But there’s a longer route to the finals in chess, with the field initially starting off with 128 players. And in Baku, the 64 first round losers sent packing home all left town with $6,000 each, and we’re now down to our very own 64 players left vying for the title, the final four each pulling in $35,000, and the lion’s share of the $1.6 million overall prize fund going to the deciding final match.
And with the brutal nature of such a knockout tournament, there also comes with it the frenzied unpredictability of speed playoff deciders to break the ties. Top seeds easily going forward to the final 32 with decisive two-game mini match wins in round two were Veselin Topalov, Fabiano Caruana, Vladimir Kramnik, Wesley So, Ding Liren and Maxime Vachier-Lagrave. But those involved in a nerve-jangling speed playoff include Hikaru Nakamura (who was held to two draws with fellow countryman Sam Shankland), Anish Giri, Levon Aronian and Alexander Grischuk.
The full brackets of all of the round two results (and playoff latest updates) can be seen by clicking here.
Another intriguing tussle now also going to a deciding playoff after a win apiece, was the match involving former US Champion Alexander Onischuk and the Ukraine-born Russian Sergey Karjakin, a player once considered a ‘world champion-in-waiting’, who has seen a slump in his game and a fall out of the top 10 - and getting to the final of the World Cup is now his only qualifying route left into next year’s eight-player Candidates, the winner going forward to become Magnus Carlsen’s next World title challenger.
GM Sergey Karjakin - GM Alexander Onischuk
FIDE World Cup, (2.2)
Ruy Lopez, Berlin Defence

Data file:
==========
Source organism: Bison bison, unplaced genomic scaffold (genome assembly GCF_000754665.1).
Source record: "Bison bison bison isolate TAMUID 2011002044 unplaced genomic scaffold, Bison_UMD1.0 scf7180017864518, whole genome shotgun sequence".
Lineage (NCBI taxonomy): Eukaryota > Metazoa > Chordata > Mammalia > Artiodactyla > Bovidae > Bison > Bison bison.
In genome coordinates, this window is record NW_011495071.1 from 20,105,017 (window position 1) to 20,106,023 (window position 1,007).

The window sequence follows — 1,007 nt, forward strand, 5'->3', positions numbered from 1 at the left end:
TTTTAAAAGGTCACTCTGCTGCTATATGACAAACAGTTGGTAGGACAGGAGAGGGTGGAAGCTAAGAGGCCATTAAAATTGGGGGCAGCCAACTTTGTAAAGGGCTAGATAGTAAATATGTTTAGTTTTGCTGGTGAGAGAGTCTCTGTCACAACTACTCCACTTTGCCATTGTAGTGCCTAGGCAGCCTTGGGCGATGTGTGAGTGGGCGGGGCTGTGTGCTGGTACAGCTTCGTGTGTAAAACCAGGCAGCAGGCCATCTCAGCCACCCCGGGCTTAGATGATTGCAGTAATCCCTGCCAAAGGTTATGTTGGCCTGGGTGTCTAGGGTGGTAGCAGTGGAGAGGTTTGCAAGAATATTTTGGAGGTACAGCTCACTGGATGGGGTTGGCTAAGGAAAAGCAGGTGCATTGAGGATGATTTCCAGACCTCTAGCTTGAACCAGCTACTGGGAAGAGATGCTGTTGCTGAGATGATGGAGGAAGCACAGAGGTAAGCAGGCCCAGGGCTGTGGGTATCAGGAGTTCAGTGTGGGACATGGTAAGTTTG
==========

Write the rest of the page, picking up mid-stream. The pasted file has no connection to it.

1.e4 e5 2.Nf3 Nc6 3.Bb5 Nf6 The Berlin Defence was popular in the nineteenth century, but passed out of favour in the early twentieth. Fifty years ago, it was described as “fundamentally too passive" (Leonard Barden, The Ruy Lopez ). Even so, the opening back then had adherents, such as former US Champion GM Arthur Bisguier and then latterly England’s GM Tony Miles. But Vladimir Kramnik's surprise use of the Berlin Defence in his World Championship match with Garry Kasparov revived the opening. 4.d3 The alternative way to battle the dreaded "Berlin Wall" ending after 1.e4 e5 2.Nf3 Nc6 3.Bb5 Nf6 4.O-O Nxe4 5.d4 Nd6 6.Bxc6 dxc6 7.dxe5 Nf5 8.Qxd8+ Kxd8. 4...Bc5 5.Nc3 a6 6.Bxc6 dxc6 7.Nxe5 Qd4 8.Be3 Qxe5 9.d4 Qe7 10.dxc5 Nxe4 11.Qd4 Bf5 12.0-0-0 0-0 13.Nxe4 Qxe4 14.Qxe4 Bxe4 15.f3 Bf5 16.Bf4! A very effective move that ties Black down to defending c7 - and it compromises his game so much, you begin to wonder wether it would have been best to jettison the pawn now and seek to activate his rooks better, seeking to exchange them off and head for an opposite bishop ending. 16...Rac8 17.Rhe1 Karjakin's rooks dominate the open d- and e-files; his task now is to turn this advantage into winning a pawn on the queenside. 17...Be6 18.Re3 Rfe8 19.Rd4! If Karjakin can get in Rb4 now, he wins a pawn. Black's reply is forced. 19...b6 20.Rb4 a5 No easier is 20...b5 21.Rd4 (or 21.Rbe4), and again the c7-pawn will be forever a millstone round Black's neck. 21.Ra4 Re7 22.c4! (See Diagram) Nicely timed yet again - White is set in demolishing Black's queenside, with his rooks and bishop picking off the damaged pawns. 22...Rd7 23.cxb6 cxb6 24.c5! bxc5 25.Rxa5 c4 26.Rea3! Looking to swap off a set of rooks; and doing so will make White's winning task of rapidly pushing the a-pawn up the board much easier to do. 26...Rdd8 27.Ra7 h6 28.Rc7 Rxc7 29.Bxc7 Rd3 30.Ra8+ Kh7 31.Ba5! The final piece of the jigsaw: White want's to stop Black playing 31...c3 that would complicate his winning chances. Now, after Bc3, there's no stopping the a-pawn racing up the board. 31...h5 32.h4 Bf5 33.a4 Rd6 34.Bc3 c5 35.a5 Rg6 36.a6 Rxg2 37.Rf8 Be6 38.a7 Bd5 39.a8Q Bxa8 40.Rxa8 Rf2 Black is hopelessly lost. If 40...Rh2 41.Rc8 Rxh4 42.Kd2! comes to defend f3 while the 'going nowhere' doubled isolated c-pawns fall in rapid succession. 41.Rc8 1-0